Egypt’s media must undergo its own revolution

Had the following published over at Comment Is Free:

Media commands used to come from the ministry of information. Now, they come almost exclusively from the military

As Egypt’s deeply flawed parliamentary elections approach and the revolution struggles to maintain momentum, the battle over the media – and TV in particular – is of great importance. In a country with an illiteracy rate of 40%, television is the main and most trusted source of news. This is not lost on Egypt’s activists, who are busy looking for ways to reach those outside the informed and critical Twitter/Facebook circles that have been the central means of spreading dissent so far.

Alaa Abd El Fatah, the prominent blogger who is currently imprisoned, was among a group of activists hoping to set up a nonprofit broadcaster in Egypt. Such a channel would still be vulnerable to direct military intervention (troops have entered TV studios on at least three occasions, and in the case of al-Jazeera Mubasher they seized equipment andforced the channel off air). It would, however, prevent the military rulers and other establishment figures leaning on a single owner or group of owners to control the channel’s coverage.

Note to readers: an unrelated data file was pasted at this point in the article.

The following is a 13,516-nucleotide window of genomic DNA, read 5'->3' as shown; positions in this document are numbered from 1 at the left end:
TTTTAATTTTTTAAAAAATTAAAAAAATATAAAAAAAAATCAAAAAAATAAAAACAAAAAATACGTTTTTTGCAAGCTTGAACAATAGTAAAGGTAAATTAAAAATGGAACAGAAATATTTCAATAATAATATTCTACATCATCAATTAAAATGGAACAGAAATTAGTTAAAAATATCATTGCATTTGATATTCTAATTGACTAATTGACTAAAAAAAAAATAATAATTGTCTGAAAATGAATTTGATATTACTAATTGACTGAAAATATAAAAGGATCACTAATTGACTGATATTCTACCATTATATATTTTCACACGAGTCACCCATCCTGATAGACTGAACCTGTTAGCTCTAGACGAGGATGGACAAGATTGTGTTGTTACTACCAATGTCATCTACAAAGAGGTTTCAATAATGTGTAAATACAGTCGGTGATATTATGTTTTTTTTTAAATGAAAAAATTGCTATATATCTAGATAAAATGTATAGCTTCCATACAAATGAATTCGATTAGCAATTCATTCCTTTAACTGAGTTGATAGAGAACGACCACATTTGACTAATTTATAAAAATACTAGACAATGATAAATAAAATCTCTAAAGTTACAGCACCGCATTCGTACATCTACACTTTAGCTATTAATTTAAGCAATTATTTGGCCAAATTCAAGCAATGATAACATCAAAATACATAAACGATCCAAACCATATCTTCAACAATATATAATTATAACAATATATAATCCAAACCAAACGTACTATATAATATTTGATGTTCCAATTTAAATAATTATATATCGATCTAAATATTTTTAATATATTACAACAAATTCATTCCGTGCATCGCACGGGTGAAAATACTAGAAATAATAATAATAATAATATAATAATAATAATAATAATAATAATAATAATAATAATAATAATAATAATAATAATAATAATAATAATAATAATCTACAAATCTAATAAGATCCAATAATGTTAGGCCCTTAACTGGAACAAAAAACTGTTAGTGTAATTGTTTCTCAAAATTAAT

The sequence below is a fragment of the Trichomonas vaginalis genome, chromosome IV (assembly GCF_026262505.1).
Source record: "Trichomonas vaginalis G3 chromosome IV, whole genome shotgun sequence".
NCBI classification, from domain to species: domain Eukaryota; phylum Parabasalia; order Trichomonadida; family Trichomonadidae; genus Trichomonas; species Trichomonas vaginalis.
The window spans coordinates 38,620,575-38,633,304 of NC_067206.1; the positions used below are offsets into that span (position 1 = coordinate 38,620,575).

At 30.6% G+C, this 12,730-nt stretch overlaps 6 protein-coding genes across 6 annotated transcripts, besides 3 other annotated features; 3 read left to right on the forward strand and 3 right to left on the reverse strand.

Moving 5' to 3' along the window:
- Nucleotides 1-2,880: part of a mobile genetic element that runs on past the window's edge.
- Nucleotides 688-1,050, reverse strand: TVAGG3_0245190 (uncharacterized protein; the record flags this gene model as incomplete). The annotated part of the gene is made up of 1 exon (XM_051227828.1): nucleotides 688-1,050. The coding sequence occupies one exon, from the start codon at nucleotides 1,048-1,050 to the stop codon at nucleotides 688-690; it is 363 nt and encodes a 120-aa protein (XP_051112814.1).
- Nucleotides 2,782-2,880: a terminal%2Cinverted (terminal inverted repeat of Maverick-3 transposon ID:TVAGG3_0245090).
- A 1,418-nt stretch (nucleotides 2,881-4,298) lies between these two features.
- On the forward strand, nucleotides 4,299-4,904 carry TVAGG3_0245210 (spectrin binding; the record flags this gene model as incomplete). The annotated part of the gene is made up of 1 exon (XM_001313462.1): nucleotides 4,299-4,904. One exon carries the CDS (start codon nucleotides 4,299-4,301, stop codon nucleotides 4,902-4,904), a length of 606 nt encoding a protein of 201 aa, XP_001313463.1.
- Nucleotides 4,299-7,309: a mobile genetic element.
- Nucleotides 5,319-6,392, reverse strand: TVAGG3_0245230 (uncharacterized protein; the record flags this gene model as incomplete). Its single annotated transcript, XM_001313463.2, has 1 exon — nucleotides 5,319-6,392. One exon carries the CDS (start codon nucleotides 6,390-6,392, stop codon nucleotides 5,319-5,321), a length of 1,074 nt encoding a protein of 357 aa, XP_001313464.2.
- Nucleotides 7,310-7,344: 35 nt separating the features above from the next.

That practice – in some ways more insidious than outright censorship – is said to be rife. The activists are not alone in making this accusation; prominent journalist Yosri Foda recently cancelled his show Akher Kallam (“The Last Word”) saying that if he couldn’t tell the truth, he would say nothing at all. Unfortunately, such journalistic integrity is far from universal in the Egyptian media. More common is what Foda described as “cheap and propaganda-style journalism”. The most extreme form of this is to be found in the government media which have made themselves accomplices in state terror…

read the rest here.

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About Austin G. Mackell

I am a freelance journalist who has worked for a variety of corporate and community outlets from my hometown of Sydney and from the Middle East, including from Lebanon during Israels 2006 invasion and from Iran during the tumultuous presidential elections there in 2009. I have recently moved to Cairo to watch the revolutions in Arab world unfold.
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